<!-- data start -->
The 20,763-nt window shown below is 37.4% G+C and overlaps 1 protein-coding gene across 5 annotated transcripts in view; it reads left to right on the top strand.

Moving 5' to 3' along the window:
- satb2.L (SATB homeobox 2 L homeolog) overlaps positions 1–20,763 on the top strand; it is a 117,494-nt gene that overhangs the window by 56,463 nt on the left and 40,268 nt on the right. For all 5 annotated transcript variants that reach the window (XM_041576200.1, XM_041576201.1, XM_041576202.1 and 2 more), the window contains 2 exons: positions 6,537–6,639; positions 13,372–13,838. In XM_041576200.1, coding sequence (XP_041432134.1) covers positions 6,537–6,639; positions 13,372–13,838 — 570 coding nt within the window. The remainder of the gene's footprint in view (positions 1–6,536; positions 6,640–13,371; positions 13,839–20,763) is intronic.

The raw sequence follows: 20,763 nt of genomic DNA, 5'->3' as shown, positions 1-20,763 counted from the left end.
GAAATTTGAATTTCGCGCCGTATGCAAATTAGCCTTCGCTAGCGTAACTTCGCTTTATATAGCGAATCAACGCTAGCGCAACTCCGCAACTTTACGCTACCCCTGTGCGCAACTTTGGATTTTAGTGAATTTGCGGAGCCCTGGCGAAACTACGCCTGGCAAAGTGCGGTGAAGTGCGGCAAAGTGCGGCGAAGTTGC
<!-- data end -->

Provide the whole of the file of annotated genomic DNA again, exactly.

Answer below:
The 20,763-nt window shown below is 37.4% G+C and overlaps 1 protein-coding gene across 5 annotated transcripts in view; it reads left to right on the top strand.

Moving 5' to 3' along the window:
- satb2.L (SATB homeobox 2 L homeolog) overlaps positions 1–20,763 on the top strand; it is a 117,494-nt gene that overhangs the window by 56,463 nt on the left and 40,268 nt on the right. For all 5 annotated transcript variants that reach the window (XM_041576200.1, XM_041576201.1, XM_041576202.1 and 2 more), the window contains 2 exons: positions 6,537–6,639; positions 13,372–13,838. In XM_041576200.1, coding sequence (XP_041432134.1) covers positions 6,537–6,639; positions 13,372–13,838 — 570 coding nt within the window. The remainder of the gene's footprint in view (positions 1–6,536; positions 6,640–13,371; positions 13,839–20,763) is intronic.

The raw sequence follows: 20,763 nt of genomic DNA, 5'->3' as shown, positions 1-20,763 counted from the left end.
GAAATTTGAATTTCGCGCCGTATGCAAATTAGCCTTCGCTAGCGTAACTTCGCTTTATATAGCGAATCAACGCTAGCGCAACTCCGCAACTTTACGCTACCCCTGTGCGCAACTTTGGATTTTAGTGAATTTGCGGAGCCCTGGCGAAACTACGCCTGGCAAAGTGCGGTGAAGTGCGGCAAAGTGCGGCGAAGTTGC